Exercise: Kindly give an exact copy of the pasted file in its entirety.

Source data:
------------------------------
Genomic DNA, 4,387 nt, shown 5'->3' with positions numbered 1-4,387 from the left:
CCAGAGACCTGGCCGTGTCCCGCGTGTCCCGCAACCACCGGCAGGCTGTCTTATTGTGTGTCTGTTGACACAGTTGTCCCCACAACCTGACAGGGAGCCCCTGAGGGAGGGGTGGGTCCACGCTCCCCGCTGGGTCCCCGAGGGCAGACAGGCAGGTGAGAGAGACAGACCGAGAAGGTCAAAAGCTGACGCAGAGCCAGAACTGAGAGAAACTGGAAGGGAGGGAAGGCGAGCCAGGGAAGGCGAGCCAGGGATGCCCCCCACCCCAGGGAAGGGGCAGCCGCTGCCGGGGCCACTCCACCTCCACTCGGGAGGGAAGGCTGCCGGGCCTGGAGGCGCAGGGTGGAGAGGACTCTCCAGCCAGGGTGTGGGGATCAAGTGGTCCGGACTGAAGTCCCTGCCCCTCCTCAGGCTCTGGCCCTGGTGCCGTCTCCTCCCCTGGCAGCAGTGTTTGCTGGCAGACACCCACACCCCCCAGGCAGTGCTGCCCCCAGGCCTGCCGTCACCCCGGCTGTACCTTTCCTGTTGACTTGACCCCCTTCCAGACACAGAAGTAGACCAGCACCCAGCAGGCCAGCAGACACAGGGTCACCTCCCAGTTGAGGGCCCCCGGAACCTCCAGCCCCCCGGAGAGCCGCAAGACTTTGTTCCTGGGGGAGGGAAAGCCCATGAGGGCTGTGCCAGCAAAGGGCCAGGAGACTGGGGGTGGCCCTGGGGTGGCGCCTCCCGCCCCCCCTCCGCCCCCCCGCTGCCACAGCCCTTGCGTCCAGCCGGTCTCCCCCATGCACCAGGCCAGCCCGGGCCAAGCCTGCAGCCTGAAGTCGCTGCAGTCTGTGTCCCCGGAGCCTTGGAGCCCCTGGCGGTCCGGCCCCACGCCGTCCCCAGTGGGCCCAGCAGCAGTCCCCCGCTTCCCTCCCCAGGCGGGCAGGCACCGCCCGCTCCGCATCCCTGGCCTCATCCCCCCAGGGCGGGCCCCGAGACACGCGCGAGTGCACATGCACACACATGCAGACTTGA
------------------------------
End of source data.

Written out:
Genomic DNA, 4,387 nt, shown 5'->3' with positions numbered 1-4,387 from the left:
CCAGAGACCTGGCCGTGTCCCGCGTGTCCCGCAACCACCGGCAGGCTGTCTTATTGTGTGTCTGTTGACACAGTTGTCCCCACAACCTGACAGGGAGCCCCTGAGGGAGGGGTGGGTCCACGCTCCCCGCTGGGTCCCCGAGGGCAGACAGGCAGGTGAGAGAGACAGACCGAGAAGGTCAAAAGCTGACGCAGAGCCAGAACTGAGAGAAACTGGAAGGGAGGGAAGGCGAGCCAGGGAAGGCGAGCCAGGGATGCCCCCCACCCCAGGGAAGGGGCAGCCGCTGCCGGGGCCACTCCACCTCCACTCGGGAGGGAAGGCTGCCGGGCCTGGAGGCGCAGGGTGGAGAGGACTCTCCAGCCAGGGTGTGGGGATCAAGTGGTCCGGACTGAAGTCCCTGCCCCTCCTCAGGCTCTGGCCCTGGTGCCGTCTCCTCCCCTGGCAGCAGTGTTTGCTGGCAGACACCCACACCCCCCAGGCAGTGCTGCCCCCAGGCCTGCCGTCACCCCGGCTGTACCTTTCCTGTTGACTTGACCCCCTTCCAGACACAGAAGTAGACCAGCACCCAGCAGGCCAGCAGACACAGGGTCACCTCCCAGTTGAGGGCCCCCGGAACCTCCAGCCCCCCGGAGAGCCGCAAGACTTTGTTCCTGGGGGAGGGAAAGCCCATGAGGGCTGTGCCAGCAAAGGGCCAGGAGACTGGGGGTGGCCCTGGGGTGGCGCCTCCCGCCCCCCCTCCGCCCCCCCGCTGCCACAGCCCTTGCGTCCAGCCGGTCTCCCCCATGCACCAGGCCAGCCCGGGCCAAGCCTGCAGCCTGAAGTCGCTGCAGTCTGTGTCCCCGGAGCCTTGGAGCCCCTGGCGGTCCGGCCCCACGCCGTCCCCAGTGGGCCCAGCAGCAGTCCCCCGCTTCCCTCCCCAGGCGGGCAGGCACCGCCCGCTCCGCATCCCTGGCCTCATCCCCCCAGGGCGGGCCCCGAGACACGCGCGAGTGCACATGCACACACATGCAGACTTGA